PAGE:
Study shows sickle cell anemia drug is safe, effective for infants and toddlers

A drug long used for adults with sickle cell disease could change how the disease is managed in very young children.

In what is being hailed as a significant advance in the treatment of children with sickle cell anemia, a drug commonly used to treat adults has been shown to be safe and effective in children. A multi-site, placebo-controlled study, conducted in part at the University of Alabama at Birmingham and the Children’s Hospital of Alabama, showed that hydroxyurea reduced episodes of pain and pneumonia in infants and toddlers with sickle-cell disease and reduced hospitalizations and blood transfusions.

bob_blood_2_siteThe findings, published in the May 14, 2011, issue of the journal The Lancet, are the result of a six-year, 13-site study of nearly 200 infants and toddlers ages 9-18 months with sickle-cell disease.

“This is the first placebo controlled, large-scale study of hydroxyurea for children ever conducted, and the study focuses uniquely on the drug’s use in preventing sickle-cell complications in infants with the disease,” said Thomas Howard, M.D., a professor of hematology/oncology and principal investigator for the UAB study, who is a practicing physician at Children’s Hospital. “These findings show hydroxyurea potentially can improve the lives of the next generation of patients and likely will change how we treat sickle cell in very young children.”

The study authors suggest that hydroxyurea should be considered for all infants and toddlers with sickle cell in hopes of preventing or delaying complications from the disease. Howard says the study’s findings are highly important for patient care although more study still may be needed to determine optimal guidelines for its use in young children and to dispel any concerns regarding long term side-effects of hydroxyurea.

Sickle cell is the result of a gene mutation that causes red blood cells to produce sickle hemoglobin, which forces red cells to take on a stiff, inflexible crescent shape. The crescent cells can clog blood vessels triggering painful episodes, pneumonia, central nervous system damage, strokes and even kidney failure.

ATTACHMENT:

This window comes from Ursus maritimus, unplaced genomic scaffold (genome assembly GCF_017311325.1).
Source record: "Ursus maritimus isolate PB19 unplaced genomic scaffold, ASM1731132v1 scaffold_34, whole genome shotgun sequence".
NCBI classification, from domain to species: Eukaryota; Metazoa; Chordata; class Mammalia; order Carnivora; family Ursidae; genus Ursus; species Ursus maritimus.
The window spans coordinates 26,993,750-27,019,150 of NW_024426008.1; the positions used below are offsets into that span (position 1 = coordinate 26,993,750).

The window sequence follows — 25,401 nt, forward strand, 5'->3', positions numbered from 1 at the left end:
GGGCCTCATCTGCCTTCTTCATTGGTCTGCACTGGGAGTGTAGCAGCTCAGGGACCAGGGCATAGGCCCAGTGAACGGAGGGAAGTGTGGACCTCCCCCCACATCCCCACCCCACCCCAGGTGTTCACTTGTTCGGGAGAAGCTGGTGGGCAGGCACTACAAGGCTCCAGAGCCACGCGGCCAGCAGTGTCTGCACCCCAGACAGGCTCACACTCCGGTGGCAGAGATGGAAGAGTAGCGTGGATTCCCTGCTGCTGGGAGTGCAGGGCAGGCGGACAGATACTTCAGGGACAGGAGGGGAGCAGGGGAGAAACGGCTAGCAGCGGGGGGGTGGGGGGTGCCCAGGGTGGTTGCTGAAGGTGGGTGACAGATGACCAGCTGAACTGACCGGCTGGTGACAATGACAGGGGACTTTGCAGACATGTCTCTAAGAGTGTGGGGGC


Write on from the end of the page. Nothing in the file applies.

For a few months after birth newborns with sickle cell continue to produce fetal hemoglobin, which does not cause red blood cells to assume the crescent shape. But after birth, production of fetal hemoglobin decreases and sickle hemoglobin increases, causing disease symptoms to appear. Hydroxyurea increases production of non-sickling fetal hemoglobin, which moderates the severity of sickle-cell symptoms.

An analysis of 179 patients who completed at least 18 months of the study revealed children in the placebo group, those not receiving hydroxyurea, had nearly twice as many acute pain episodes, were three times more likely to suffer a pneumonia-like illness known as acute chest syndrome and five times more likely to develop painful swelling of the hands and feet called dactylitis. They also were slightly more likely to be hospitalized or need a blood transfusion to ease sickle-cell symptoms.

The most common side-effect reported in this study was a mild to moderate drop in the neutrophil type of white blood cells. Low neutrophil counts can be associated with an increased risk of infection, but there was no evidence of increased infections in study participants. A follow-up study is now under way to check for possible long-term benefits from continued treatment with higher doses of hydroxyurea.

Researchers at St. Jude Children’s Research Hospital in Memphis led the Pediatric Hydroxyurea Phase III clinical trial, referred to as the Baby HUG trial. The study was funded by the National Heart, Lung and Blood Institute, one of the National Institutes of Health.

Sickle-cell anemia is the most common genetic disorder affecting Americans of African descent and strikes persons of other racial and ethnic backgrounds.

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